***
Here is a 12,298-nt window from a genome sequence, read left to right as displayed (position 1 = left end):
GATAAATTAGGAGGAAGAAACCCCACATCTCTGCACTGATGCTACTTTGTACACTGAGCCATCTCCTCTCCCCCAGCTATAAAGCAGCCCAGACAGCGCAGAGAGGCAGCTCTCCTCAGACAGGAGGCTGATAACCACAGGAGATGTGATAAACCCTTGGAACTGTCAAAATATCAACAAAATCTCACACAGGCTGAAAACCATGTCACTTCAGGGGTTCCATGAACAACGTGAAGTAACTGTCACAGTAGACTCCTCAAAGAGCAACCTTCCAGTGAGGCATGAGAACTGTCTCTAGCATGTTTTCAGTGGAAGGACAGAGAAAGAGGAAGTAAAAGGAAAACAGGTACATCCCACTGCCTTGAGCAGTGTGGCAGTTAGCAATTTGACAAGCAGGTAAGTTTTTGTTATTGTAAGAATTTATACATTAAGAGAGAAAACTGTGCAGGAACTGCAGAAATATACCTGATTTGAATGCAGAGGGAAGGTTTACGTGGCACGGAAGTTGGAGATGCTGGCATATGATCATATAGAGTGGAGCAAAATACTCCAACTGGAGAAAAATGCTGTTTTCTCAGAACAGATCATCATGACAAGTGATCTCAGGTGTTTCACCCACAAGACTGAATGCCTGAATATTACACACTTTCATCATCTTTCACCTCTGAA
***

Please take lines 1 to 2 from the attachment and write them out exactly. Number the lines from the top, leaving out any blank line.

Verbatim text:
Here is a 12,298-nt window from a genome sequence, read left to right as displayed (position 1 = left end):
GATAAATTAGGAGGAAGAAACCCCACATCTCTGCACTGATGCTACTTTGTACACTGAGCCATCTCCTCTCCCCCAGCTATAAAGCAGCCCAGACAGCGCAGAGAGGCAGCTCTCCTCAGACAGGAGGCTGATAACCACAGGAGATGTGATAAACCCTTGGAACTGTCAAAATATCAACAAAATCTCACACAGGCTGAAAACCATGTCACTTCAGGGGTTCCATGAACAACGTGAAGTAACTGTCACAGTAGACTCCTCAAAGAGCAACCTTCCAGTGAGGCATGAGAACTGTCTCTAGCATGTTTTCAGTGGAAGGACAGAGAAAGAGGAAGTAAAAGGAAAACAGGTACATCCCACTGCCTTGAGCAGTGTGGCAGTTAGCAATTTGACAAGCAGGTAAGTTTTTGTTATTGTAAGAATTTATACATTAAGAGAGAAAACTGTGCAGGAACTGCAGAAATATACCTGATTTGAATGCAGAGGGAAGGTTTACGTGGCACGGAAGTTGGAGATGCTGGCATATGATCATATAGAGTGGAGCAAAATACTCCAACTGGAGAAAAATGCTGTTTTCTCAGAACAGATCATCATGACAAGTGATCTCAGGTGTTTCACCCACAAGACTGAATGCCTGAATATTACACACTTTCATCATCTTTCACCTCTGAA